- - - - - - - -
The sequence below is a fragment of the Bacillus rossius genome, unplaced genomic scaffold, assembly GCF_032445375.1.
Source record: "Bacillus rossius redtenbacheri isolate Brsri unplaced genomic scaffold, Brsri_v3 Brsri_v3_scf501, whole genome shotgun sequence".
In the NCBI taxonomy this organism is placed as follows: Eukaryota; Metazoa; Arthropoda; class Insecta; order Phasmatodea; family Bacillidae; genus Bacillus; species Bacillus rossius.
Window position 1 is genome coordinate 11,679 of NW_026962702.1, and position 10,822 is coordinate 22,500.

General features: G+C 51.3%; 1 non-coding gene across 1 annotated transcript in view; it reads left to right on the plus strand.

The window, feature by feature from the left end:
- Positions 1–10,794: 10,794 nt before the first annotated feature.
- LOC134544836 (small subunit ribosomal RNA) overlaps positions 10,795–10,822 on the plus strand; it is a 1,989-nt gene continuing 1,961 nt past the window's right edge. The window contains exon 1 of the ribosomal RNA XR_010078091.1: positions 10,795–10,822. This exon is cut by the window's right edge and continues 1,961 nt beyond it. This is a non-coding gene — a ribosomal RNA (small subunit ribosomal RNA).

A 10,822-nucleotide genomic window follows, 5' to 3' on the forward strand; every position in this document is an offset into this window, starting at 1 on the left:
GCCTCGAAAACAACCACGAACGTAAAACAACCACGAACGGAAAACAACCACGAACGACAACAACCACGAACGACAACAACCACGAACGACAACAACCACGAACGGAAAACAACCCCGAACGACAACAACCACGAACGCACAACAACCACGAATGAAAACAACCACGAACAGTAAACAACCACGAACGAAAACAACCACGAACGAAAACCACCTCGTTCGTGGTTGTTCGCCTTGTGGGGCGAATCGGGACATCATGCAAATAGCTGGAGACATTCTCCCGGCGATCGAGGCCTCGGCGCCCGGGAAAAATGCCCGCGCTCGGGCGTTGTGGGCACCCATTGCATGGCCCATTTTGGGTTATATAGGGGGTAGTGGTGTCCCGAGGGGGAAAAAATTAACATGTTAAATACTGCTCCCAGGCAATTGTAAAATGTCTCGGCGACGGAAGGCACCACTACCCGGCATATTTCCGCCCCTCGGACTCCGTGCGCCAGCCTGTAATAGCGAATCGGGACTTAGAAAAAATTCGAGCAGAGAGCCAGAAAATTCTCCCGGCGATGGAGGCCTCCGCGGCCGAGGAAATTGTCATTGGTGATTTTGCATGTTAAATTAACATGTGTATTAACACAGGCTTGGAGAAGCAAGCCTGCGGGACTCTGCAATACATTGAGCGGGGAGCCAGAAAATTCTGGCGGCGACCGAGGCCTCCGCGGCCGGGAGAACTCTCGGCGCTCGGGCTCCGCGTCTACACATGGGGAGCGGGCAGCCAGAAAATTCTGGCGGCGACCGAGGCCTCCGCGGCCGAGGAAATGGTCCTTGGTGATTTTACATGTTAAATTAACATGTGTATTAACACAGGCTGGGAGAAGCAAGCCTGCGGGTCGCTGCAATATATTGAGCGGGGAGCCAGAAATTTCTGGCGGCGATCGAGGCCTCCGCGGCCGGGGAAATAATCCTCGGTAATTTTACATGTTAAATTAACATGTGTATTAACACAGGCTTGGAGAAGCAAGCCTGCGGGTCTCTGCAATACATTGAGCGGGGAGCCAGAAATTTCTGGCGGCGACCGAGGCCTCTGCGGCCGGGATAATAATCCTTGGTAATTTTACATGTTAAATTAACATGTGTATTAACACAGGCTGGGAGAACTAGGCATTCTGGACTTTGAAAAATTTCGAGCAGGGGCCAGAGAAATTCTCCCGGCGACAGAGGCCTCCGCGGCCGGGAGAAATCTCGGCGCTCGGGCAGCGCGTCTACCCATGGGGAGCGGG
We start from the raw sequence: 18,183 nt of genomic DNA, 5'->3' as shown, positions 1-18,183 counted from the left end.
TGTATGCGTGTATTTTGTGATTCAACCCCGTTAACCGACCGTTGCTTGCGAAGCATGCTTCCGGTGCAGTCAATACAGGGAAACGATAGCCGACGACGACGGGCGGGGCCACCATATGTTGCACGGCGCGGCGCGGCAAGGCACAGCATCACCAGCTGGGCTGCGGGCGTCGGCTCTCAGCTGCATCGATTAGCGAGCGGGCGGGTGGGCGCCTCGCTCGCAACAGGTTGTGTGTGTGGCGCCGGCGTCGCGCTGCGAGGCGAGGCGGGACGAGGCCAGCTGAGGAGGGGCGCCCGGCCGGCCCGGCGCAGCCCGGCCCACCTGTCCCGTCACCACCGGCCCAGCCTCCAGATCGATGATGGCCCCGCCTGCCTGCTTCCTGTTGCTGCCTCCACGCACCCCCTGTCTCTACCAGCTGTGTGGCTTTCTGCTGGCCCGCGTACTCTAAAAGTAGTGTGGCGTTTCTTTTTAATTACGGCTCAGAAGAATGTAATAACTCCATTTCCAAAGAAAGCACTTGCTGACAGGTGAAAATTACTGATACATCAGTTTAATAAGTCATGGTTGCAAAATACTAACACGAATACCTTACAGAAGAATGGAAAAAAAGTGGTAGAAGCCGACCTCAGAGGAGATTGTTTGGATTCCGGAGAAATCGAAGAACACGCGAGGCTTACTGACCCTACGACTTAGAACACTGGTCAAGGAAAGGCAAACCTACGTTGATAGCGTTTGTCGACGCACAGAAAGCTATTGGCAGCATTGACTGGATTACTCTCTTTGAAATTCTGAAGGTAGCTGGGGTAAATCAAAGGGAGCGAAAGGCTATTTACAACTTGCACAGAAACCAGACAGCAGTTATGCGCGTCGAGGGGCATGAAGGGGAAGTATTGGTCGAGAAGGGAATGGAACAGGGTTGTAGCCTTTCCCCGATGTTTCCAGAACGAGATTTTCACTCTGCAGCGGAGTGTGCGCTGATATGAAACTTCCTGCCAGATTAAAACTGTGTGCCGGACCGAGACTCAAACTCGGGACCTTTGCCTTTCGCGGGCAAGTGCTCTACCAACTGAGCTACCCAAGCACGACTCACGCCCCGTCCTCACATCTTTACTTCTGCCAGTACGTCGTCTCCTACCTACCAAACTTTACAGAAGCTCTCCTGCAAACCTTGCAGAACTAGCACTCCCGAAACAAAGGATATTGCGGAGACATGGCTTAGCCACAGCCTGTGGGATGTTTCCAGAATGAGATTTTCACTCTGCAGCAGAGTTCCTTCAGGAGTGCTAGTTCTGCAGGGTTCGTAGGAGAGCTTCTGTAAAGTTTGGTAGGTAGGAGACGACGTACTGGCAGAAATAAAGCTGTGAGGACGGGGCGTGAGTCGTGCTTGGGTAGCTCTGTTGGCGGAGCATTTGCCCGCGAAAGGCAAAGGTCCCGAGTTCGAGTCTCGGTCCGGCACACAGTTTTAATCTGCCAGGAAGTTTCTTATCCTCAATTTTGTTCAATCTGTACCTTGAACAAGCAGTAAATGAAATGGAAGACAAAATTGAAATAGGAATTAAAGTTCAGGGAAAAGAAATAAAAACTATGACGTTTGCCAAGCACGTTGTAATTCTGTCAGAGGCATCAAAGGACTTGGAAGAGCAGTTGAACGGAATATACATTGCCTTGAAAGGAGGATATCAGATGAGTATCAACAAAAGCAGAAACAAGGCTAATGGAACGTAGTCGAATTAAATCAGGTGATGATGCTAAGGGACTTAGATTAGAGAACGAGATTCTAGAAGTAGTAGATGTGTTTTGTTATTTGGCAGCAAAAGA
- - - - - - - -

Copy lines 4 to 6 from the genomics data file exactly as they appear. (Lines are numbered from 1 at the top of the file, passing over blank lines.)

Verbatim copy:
Window position 1 is genome coordinate 11,679 of NW_026962702.1, and position 10,822 is coordinate 22,500.

General features: G+C 51.3%; 1 non-coding gene across 1 annotated transcript in view; it reads left to right on the plus strand.

The window, feature by feature from the left end: